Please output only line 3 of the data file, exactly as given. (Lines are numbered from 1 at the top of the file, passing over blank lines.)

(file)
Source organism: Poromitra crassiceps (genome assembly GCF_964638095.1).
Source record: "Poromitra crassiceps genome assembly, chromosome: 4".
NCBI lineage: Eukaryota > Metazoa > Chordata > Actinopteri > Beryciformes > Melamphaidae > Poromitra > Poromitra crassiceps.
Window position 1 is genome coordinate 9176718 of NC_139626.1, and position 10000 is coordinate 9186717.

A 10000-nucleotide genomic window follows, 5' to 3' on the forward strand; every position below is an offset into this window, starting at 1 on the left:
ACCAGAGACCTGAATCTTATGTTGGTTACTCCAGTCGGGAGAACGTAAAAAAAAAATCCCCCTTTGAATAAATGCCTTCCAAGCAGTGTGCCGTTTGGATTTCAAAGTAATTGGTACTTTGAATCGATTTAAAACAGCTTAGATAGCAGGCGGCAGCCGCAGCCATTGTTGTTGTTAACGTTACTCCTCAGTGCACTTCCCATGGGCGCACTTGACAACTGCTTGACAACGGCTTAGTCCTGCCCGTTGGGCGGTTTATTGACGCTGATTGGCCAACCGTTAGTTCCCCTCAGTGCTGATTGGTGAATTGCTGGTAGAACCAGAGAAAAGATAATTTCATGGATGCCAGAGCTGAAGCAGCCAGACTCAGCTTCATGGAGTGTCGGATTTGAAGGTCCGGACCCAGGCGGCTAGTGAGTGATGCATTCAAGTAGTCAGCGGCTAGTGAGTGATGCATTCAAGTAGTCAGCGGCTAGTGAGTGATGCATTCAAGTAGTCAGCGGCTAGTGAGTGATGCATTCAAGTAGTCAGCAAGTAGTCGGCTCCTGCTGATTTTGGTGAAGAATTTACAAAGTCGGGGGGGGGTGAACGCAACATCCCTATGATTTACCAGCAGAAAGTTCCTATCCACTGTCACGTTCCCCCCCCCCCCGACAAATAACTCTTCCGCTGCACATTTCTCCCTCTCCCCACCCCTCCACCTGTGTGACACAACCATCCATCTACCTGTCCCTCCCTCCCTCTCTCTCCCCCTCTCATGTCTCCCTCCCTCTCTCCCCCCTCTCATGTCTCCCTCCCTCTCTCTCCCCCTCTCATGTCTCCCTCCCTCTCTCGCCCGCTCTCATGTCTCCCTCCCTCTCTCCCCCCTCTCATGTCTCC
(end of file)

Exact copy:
NCBI lineage: Eukaryota > Metazoa > Chordata > Actinopteri > Beryciformes > Melamphaidae > Poromitra > Poromitra crassiceps.